Are we close to the point where COMEX doesn’t matter as far as price discovery of silver is concerned?
By Dr. Jeff Lewis:
The mainstream financial media, as well as some retail investors, have awakened to the surge in the price of silver, relative to just about everything else in 2016.
And while this rally feels different, are we there yet? Or are we close to the point where COMEX doesn’t matter as far as price discovery is concerned?
I realize the question always comes down to if not now, then when? But “how?” is a close second.
Right now the “how” is crystal clear. An unprecedented, historic, commercial net short is sitting right out there for everyone to see.
(And it’s very likely that if we were sitting at price lows for the cycle, we would be witnessing high, if historic managed money shorts).
In the past, it has simply a matter of volume and moving averages and the dance between these two dominant categories of traders as evidenced by the weekly reporting schedule submitted by the largest traders to the CFTC. (I.e., The Committment of Traders (CoT) report.
No one has followed the silver market trading mechanics for as long or as closely as Ted Butler.
His multifaceted, and bi-weekly comprehensive analysis of trade positioning on the COMEX are invaluable for understanding where price arises in addition to shining the light on the evidence for how it is manipulated, controlled or managed – up and down and sideways – on a daily basis.
While not predictive per se, the Commitment of Traders reports reveal clear patterns that impact the more important spectrum of probability.
One data point that consistently drives directional probability in silver (and other markets) is the so called managed money category of traders.
The CFTC defines the this category as a “registered commodity trading advisor (CTA); a registered commodity pool operator (CPO); or an unregistered fund identified by CFTC.
These traders are engaged in managing and conducting organized futures trading on behalf of clients.
In other words – other people’s money.
Collectively they are a pool of speculation-driven funds that attempt to objectify decision making by ignoring fundamentals and using tools of technical analysis.
Technical analysis – in this world of painted tape and intervention – is merely a pseudo science. A irrational system that is leveraged to the hilt with easy money and most importantly, no skin in the game.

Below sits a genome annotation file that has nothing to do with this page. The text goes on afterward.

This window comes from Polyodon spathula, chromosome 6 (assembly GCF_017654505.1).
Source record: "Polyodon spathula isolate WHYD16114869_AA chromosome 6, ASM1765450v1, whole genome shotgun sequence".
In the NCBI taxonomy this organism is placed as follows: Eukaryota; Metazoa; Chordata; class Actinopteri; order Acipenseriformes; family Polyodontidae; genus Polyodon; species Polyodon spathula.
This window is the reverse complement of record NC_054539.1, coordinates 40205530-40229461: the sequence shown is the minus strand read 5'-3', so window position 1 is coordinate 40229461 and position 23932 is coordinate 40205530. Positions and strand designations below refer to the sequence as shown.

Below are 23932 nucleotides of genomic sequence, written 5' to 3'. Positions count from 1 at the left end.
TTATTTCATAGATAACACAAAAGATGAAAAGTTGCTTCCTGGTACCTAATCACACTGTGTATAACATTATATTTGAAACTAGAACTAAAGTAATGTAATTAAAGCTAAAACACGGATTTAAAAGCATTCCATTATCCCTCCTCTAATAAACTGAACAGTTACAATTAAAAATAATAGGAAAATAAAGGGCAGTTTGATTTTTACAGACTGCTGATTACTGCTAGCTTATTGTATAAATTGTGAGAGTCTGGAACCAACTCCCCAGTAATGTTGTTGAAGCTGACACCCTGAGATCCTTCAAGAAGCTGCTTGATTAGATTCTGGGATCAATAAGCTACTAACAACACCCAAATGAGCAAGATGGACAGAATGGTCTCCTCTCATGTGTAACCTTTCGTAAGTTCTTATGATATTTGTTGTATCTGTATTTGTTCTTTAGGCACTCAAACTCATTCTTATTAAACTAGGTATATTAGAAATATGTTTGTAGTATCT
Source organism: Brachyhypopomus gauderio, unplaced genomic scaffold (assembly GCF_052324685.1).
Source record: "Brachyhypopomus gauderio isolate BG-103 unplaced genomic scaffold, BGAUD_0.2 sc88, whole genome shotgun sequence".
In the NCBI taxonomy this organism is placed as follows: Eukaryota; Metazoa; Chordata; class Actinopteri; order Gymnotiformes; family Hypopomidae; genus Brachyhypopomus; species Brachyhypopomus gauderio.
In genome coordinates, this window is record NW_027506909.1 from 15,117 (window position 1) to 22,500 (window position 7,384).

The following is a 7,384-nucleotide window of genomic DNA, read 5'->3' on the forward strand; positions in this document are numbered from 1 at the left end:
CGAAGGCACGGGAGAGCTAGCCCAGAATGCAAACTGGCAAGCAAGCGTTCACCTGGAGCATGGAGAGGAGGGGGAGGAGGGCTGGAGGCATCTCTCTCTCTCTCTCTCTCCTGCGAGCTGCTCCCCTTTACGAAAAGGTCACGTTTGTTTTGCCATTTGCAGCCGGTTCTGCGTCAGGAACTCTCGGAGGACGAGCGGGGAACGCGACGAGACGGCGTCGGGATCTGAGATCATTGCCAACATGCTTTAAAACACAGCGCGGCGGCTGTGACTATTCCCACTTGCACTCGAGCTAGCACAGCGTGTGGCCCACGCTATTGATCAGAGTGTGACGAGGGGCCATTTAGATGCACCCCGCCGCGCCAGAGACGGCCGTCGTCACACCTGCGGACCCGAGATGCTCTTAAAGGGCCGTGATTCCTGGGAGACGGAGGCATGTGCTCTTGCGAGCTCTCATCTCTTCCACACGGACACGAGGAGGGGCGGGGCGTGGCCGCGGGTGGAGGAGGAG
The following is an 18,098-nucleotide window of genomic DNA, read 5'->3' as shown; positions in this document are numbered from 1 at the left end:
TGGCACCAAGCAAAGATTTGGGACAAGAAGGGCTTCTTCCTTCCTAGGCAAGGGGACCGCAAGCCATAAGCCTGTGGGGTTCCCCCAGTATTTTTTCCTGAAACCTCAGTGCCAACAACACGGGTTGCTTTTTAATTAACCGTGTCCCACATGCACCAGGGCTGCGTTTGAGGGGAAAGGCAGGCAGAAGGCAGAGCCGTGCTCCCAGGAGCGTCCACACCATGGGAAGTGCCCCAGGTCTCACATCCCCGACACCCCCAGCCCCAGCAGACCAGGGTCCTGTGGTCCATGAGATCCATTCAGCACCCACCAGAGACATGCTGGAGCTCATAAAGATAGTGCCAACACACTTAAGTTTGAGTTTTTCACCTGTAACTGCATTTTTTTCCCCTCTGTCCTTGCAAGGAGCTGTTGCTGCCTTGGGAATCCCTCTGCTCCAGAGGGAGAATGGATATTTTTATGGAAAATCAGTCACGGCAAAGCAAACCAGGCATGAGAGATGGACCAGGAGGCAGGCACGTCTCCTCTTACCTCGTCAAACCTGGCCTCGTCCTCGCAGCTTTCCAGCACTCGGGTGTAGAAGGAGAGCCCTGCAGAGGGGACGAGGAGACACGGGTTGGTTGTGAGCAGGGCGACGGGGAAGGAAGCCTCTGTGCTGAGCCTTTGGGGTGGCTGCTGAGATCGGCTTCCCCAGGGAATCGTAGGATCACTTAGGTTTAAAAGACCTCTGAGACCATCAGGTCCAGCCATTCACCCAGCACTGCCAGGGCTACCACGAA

The perfect exhibition of this is a look at how the managed money positioning coincides with the price action.
Simply put, managed money traders pile on (buy or sell) according to direction. On cyclical highs, they are long. On cyclical lows they are short.
Aside the fact that these price cycles are artificial to begin with, the danger or opportunity – or potential asymmetry comes these positions are blind to everything except price direction.
So much so that there is a guarantee, notably for silver short contracts that cannot possibly be delivered – that they will be extinguished at some point.
A guarantees that at some point, whenever the cycle becomes extreme, I.e., when the price is at the low end or high end, they always cover.
We are at that extreme point now.
As of June 28th, according the commercial category of the aggregated COT report, the commercials held net short 95,291 contracts, over 476 million (paper) ounces.
Given, the subsequent move up in price, coinciding with unusually high volume, that number is very likely higher now.
According to Butler, a level never before seen, and again, directly coinciding with price highs of recent weeks.
The managed money longs are now the proverbial low hanging fruit. The fuel that will flame the fires that culminate with the next move down.
When we are at a ‘cyclical’ commercial net short high, the risk of a “HFT-induced” event instigated by the big banks – who as a result of this high point – are deeply underwater in terms of open positions.
While there is never an intention of delivering physical metal, it would be impossible for them to deliver.
If accumulating or looking for an opportunity to time purchases, this would be a place to be cautioned.
Is this time different? And how can the managed money traders acting in unison be so blind to this risk?
First of all these are obviously speculative positions. It’s not their nature to deliver or take delivery. These are naked “Arbitrageurs”. Guided here by the will of the big players — the 4 largest traders in the commercial category.
Collectively, these funds are not all in silver. Far from it. Silver likely represents a small portion of their overall book, diversified to some degree across the spectrum of asset classes.
Out of fiduciary obligation to their clients, they abide by the standard of care trade according to price direction, volume, and momentum programmed by computer algorithms. Wildly bullish supply/demand, macro-economic, or financial market risk be damned.
As the current cycle becomes long in the tooth and the commercials face unnerving (especially to the smaller of the group of eight big shorts), the question naturally arises – is this it? Do the commercial banks finally get overrun triggering the long-awaited so-called commercial signal failure, leading to a short covering panic?
Thursday’s price action points toward the negative. Past experience here would say ‘look out below’.
Wading into the murky (and much less confirmed) waters of ‘real world’ influence, it would be ‘convenient’ to have metals prices lower on the eve of another monetary intervention post-Brexit.
On the positive side, physical movement into and out from registered COMEX warehouses continues at a pace unmatched by any other commodity.And deposits of metal into the big silver ETF seem to be catching up with price.
No one knows when we cross the Rubicon of moving averages. But the probability is high that it will come sooner, rather than or later.
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